One of the key objectives of the Lifelong Learning for Farmers (L3F) programme is to empower marginalised communities, particularly women. Using a three-dimensional index, a study in Uganda established that learning in the context of human, social and financial capitals is capable of narrowing the gap in empowerment between men and women.
A further study on L3F, conducted by Alexis Carr, Tenzin Yindok, Rosemary Atieno, James Onyango and K. Balasubramanian, showed that empowerment can lead to greater profits for microenterprises. A comparative analysis of backyard poultry enterprises managed mostly by poorer women in Kenya found that empowerment is a statistically significant determinant of profit from poultry farming. A one per cent increase in the empowerment index is estimated to increase annual profit from poultry farming by 2.3 per cent. Participation in the L3F programme significantly boosted the enterprises’ profit efficiency.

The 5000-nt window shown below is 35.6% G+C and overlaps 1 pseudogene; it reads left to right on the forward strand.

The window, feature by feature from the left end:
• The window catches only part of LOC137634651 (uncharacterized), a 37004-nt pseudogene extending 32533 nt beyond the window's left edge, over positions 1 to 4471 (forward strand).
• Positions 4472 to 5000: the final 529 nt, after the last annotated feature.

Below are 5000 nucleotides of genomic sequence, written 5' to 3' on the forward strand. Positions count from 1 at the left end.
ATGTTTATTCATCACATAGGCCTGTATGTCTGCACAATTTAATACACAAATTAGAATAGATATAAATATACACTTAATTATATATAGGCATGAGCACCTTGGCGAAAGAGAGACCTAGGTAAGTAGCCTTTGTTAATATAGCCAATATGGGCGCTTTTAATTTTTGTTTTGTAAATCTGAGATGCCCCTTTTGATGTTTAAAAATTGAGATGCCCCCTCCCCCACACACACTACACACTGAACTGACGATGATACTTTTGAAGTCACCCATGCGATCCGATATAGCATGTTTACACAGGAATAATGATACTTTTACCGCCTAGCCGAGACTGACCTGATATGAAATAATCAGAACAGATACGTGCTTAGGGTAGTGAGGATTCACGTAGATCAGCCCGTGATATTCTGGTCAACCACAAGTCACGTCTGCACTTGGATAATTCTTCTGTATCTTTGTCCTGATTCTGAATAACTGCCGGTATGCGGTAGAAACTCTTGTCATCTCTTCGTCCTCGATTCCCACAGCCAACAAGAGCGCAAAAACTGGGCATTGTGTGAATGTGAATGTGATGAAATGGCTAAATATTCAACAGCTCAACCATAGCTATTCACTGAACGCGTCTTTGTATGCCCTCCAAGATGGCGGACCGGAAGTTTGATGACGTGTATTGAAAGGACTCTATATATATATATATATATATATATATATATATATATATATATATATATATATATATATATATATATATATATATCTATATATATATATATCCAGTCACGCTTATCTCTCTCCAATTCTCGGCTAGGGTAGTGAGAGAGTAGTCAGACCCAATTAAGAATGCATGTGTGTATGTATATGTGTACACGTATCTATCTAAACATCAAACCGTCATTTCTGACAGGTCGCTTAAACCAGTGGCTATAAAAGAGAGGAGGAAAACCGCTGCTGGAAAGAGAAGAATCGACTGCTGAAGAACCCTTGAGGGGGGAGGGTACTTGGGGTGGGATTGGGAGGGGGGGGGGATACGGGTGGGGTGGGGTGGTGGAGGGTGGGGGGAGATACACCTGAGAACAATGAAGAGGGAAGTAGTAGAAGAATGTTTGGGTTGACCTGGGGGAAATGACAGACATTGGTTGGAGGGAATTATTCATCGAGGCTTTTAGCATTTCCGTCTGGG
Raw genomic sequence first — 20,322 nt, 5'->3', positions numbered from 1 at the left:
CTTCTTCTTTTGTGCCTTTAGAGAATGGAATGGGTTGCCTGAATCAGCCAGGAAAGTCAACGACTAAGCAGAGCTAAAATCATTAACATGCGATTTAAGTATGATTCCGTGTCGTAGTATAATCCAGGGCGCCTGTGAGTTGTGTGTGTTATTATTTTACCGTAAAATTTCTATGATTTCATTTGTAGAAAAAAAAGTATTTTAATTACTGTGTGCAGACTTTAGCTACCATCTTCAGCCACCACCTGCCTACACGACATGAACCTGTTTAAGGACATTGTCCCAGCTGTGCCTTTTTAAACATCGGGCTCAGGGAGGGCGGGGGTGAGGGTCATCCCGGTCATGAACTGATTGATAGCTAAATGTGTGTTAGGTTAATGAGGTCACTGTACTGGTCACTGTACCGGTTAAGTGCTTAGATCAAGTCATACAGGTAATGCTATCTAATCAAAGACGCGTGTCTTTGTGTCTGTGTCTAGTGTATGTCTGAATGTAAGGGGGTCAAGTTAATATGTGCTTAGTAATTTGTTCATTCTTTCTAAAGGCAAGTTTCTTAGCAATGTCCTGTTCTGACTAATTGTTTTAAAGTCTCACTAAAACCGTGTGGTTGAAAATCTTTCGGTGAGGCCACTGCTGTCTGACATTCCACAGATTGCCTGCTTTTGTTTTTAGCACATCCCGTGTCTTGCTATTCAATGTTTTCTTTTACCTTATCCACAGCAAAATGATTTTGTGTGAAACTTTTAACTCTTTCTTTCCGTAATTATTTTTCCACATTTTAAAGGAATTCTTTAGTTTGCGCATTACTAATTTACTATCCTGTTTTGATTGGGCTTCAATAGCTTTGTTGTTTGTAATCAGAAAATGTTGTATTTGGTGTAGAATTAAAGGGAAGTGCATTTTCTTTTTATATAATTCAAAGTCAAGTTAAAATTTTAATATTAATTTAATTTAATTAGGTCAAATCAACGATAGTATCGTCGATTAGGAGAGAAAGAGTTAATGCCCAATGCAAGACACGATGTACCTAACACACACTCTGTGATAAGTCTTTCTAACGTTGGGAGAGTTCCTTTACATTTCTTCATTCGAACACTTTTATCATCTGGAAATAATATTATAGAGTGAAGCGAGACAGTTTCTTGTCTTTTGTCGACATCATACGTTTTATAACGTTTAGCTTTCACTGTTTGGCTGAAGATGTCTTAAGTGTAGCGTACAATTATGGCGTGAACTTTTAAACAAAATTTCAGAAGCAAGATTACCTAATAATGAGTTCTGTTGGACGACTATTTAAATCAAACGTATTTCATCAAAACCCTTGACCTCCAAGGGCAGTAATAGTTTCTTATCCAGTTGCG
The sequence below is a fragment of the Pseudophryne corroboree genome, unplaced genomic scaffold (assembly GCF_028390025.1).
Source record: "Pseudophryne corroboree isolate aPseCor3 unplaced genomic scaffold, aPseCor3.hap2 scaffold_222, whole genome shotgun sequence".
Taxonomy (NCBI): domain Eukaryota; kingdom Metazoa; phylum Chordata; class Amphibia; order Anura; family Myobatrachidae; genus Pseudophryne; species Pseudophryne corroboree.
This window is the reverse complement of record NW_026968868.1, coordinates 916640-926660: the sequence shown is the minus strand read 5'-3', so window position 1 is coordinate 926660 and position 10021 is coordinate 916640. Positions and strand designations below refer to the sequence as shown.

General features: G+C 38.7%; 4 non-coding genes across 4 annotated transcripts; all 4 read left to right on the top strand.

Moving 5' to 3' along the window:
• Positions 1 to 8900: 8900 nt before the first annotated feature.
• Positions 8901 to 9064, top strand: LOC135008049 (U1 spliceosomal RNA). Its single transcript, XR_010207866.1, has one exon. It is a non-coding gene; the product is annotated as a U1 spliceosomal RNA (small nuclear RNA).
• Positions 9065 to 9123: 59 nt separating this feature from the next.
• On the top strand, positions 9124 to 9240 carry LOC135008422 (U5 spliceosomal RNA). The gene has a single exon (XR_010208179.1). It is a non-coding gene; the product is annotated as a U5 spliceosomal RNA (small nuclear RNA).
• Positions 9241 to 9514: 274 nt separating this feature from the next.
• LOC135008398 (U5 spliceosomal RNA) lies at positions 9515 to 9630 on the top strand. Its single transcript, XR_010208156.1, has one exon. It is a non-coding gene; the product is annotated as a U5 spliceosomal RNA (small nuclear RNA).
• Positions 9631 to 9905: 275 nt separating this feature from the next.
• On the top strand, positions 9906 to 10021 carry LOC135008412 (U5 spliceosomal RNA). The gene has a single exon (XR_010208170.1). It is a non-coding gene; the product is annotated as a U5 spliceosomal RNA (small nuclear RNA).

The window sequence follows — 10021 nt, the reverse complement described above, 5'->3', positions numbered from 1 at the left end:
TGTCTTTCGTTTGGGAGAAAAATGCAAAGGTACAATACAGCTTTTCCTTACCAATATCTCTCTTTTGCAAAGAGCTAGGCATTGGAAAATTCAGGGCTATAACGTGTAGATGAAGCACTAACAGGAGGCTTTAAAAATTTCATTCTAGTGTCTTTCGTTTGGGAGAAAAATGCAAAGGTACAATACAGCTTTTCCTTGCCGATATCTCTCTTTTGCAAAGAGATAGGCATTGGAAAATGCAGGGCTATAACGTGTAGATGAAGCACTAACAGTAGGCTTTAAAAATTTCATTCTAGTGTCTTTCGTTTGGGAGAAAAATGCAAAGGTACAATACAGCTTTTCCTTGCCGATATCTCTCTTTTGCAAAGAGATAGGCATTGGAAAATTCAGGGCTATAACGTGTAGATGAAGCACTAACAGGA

The Kenya AIDS Intervention/Prevention Project Group, a partner facilitating L3F in Kenya, has pointed out that these results have attracted government agencies such as the County Government of Kakamega, Kenya, to actively participate in L3F activities.
The results of this study were presented by K. Balasubramanian at the 7th Africa Agricultural Science Week of the Forum for Agricultural Research in Africa, held in Kigali during June 2016. Find the studies at http://www.jl4d.org/index.php/ejl4d/article/view/124 and http://oasis.col.org/handle/11599/2353.